2020 Election Day

   

Election Day in the United States is the day set by law for the general elections of public officials. It occurs on the Tuesday right after the first Monday in November (this does not necessarily mean the “first Tuesday” in a month because the first day of a month can be a Tuesday). The earliest possible date is November 2, and the latest possible date is November 8. The 2012 election was held on November 6, 2012.

For federal offices (President, Vice President, and United States Congress), Election Day occurs only in even-numbered years. Presidential elections are held every four years, in years divisible by four, in which electors for President and Vice President are chosen according to the method determined by each state. Elections to the United States House of Representatives and the United States Senate are held every two years; all Representatives serve two-year terms and are up for election every two years, while Senators serve six-year terms, staggered so that one-third of Senators are elected in any given general election. General elections in which presidential candidates are not on the ballot are referred to as midterm elections. Terms for those elected begin in January the following year; the President and Vice President are inaugurated (“sworn in”) on Inauguration Day, which is usually on January 20.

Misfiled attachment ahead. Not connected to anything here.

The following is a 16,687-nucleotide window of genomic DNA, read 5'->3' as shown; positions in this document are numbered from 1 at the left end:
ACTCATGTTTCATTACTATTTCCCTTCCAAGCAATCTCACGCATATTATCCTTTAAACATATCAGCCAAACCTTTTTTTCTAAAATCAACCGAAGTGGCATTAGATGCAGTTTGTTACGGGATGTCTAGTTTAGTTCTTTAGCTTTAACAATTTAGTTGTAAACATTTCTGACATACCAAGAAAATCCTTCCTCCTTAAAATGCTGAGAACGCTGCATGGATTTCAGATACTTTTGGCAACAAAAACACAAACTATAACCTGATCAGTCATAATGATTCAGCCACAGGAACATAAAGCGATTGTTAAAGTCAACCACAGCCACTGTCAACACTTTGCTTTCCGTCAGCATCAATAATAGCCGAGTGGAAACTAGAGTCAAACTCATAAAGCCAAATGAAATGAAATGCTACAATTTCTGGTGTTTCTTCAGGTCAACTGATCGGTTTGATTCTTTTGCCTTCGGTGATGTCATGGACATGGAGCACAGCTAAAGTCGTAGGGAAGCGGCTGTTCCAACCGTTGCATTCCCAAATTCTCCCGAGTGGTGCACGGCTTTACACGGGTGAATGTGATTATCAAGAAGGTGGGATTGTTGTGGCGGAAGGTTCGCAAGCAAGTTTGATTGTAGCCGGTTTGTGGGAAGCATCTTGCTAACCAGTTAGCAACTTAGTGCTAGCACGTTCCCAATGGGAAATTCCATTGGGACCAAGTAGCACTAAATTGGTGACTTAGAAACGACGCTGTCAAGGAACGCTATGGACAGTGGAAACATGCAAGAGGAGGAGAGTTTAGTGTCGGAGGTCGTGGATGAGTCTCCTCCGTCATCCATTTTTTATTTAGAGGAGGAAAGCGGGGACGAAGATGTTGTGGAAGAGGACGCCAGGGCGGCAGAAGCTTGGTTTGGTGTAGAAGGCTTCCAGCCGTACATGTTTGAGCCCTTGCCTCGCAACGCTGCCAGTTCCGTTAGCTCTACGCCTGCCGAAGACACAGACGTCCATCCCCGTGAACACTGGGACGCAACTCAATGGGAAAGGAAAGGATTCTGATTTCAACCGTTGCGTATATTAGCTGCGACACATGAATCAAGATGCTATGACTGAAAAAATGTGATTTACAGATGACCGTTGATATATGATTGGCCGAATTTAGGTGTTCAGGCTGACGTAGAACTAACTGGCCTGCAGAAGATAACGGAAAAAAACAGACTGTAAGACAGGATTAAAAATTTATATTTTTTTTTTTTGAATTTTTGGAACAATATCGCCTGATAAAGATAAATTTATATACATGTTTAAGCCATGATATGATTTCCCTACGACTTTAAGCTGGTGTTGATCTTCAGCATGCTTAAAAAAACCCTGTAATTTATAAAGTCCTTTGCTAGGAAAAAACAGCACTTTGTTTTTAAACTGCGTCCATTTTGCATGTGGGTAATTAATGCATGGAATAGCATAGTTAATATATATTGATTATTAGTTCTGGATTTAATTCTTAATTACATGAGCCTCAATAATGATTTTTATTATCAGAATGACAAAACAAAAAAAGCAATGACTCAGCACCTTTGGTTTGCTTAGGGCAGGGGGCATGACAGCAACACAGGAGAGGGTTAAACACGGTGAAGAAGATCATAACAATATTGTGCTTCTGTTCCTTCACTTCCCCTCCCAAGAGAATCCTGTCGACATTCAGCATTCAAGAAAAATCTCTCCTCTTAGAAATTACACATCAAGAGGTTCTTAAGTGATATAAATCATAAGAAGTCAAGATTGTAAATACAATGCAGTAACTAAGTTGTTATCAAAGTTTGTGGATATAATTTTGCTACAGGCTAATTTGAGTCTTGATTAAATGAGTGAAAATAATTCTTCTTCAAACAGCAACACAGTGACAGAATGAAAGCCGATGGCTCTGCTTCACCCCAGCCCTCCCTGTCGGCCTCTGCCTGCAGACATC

Many state and local government offices are also elected on Election Day as a matter of convenience and cost saving, although a handful of states hold elections for state offices (such as governor) during odd-numbered “off years”, or during other even-numbered “midterm years”.

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